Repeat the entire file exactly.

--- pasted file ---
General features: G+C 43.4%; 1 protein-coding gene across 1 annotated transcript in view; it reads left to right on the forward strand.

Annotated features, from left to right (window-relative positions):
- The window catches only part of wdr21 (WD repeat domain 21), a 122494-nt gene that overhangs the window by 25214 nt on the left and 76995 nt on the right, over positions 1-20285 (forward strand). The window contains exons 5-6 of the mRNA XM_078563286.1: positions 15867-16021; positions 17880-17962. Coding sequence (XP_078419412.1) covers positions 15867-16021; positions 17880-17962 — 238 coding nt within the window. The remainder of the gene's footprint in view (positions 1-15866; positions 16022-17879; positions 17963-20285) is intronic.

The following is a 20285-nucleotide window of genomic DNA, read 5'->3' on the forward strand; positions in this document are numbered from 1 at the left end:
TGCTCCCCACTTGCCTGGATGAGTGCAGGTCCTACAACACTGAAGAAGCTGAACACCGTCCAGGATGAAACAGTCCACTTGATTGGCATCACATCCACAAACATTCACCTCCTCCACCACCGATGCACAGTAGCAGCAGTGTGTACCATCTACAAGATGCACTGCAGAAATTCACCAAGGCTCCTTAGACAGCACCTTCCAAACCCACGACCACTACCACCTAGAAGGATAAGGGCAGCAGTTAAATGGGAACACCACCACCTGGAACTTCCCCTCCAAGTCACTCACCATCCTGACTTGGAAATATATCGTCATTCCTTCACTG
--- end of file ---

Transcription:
General features: G+C 43.4%; 1 protein-coding gene across 1 annotated transcript in view; it reads left to right on the forward strand.

Annotated features, from left to right (window-relative positions):
- The window catches only part of wdr21 (WD repeat domain 21), a 122494-nt gene that overhangs the window by 25214 nt on the left and 76995 nt on the right, over positions 1-20285 (forward strand). The window contains exons 5-6 of the mRNA XM_078563286.1: positions 15867-16021; positions 17880-17962. Coding sequence (XP_078419412.1) covers positions 15867-16021; positions 17880-17962 — 238 coding nt within the window. The remainder of the gene's footprint in view (positions 1-15866; positions 16022-17879; positions 17963-20285) is intronic.

The following is a 20285-nucleotide window of genomic DNA, read 5'->3' on the forward strand; positions in this document are numbered from 1 at the left end:
TGCTCCCCACTTGCCTGGATGAGTGCAGGTCCTACAACACTGAAGAAGCTGAACACCGTCCAGGATGAAACAGTCCACTTGATTGGCATCACATCCACAAACATTCACCTCCTCCACCACCGATGCACAGTAGCAGCAGTGTGTACCATCTACAAGATGCACTGCAGAAATTCACCAAGGCTCCTTAGACAGCACCTTCCAAACCCACGACCACTACCACCTAGAAGGATAAGGGCAGCAGTTAAATGGGAACACCACCACCTGGAACTTCCCCTCCAAGTCACTCACCATCCTGACTTGGAAATATATCGTCATTCCTTCACTG